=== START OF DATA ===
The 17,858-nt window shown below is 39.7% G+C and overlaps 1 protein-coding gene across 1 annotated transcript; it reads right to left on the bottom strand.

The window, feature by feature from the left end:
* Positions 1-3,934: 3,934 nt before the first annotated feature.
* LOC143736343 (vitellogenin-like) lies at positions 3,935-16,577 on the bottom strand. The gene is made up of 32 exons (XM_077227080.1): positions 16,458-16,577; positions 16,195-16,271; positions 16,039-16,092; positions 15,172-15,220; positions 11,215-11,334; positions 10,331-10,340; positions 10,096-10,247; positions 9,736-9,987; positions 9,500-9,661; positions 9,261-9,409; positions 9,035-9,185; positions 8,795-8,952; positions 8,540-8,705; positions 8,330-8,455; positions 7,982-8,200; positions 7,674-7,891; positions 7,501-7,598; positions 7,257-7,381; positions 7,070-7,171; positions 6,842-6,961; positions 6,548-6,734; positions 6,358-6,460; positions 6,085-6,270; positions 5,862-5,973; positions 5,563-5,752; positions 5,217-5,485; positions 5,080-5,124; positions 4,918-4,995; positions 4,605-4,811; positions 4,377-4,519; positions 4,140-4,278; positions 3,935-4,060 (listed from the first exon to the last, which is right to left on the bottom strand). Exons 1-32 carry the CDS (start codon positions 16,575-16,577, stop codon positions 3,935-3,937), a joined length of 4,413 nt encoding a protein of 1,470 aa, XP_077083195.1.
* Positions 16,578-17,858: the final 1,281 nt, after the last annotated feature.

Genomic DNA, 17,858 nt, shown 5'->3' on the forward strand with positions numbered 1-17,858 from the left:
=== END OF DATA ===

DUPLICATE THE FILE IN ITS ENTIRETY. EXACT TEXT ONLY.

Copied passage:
The 17,858-nt window shown below is 39.7% G+C and overlaps 1 protein-coding gene across 1 annotated transcript; it reads right to left on the bottom strand.

The window, feature by feature from the left end:
* Positions 1-3,934: 3,934 nt before the first annotated feature.
* LOC143736343 (vitellogenin-like) lies at positions 3,935-16,577 on the bottom strand. The gene is made up of 32 exons (XM_077227080.1): positions 16,458-16,577; positions 16,195-16,271; positions 16,039-16,092; positions 15,172-15,220; positions 11,215-11,334; positions 10,331-10,340; positions 10,096-10,247; positions 9,736-9,987; positions 9,500-9,661; positions 9,261-9,409; positions 9,035-9,185; positions 8,795-8,952; positions 8,540-8,705; positions 8,330-8,455; positions 7,982-8,200; positions 7,674-7,891; positions 7,501-7,598; positions 7,257-7,381; positions 7,070-7,171; positions 6,842-6,961; positions 6,548-6,734; positions 6,358-6,460; positions 6,085-6,270; positions 5,862-5,973; positions 5,563-5,752; positions 5,217-5,485; positions 5,080-5,124; positions 4,918-4,995; positions 4,605-4,811; positions 4,377-4,519; positions 4,140-4,278; positions 3,935-4,060 (listed from the first exon to the last, which is right to left on the bottom strand). Exons 1-32 carry the CDS (start codon positions 16,575-16,577, stop codon positions 3,935-3,937), a joined length of 4,413 nt encoding a protein of 1,470 aa, XP_077083195.1.
* Positions 16,578-17,858: the final 1,281 nt, after the last annotated feature.

Genomic DNA, 17,858 nt, shown 5'->3' on the forward strand with positions numbered 1-17,858 from the left: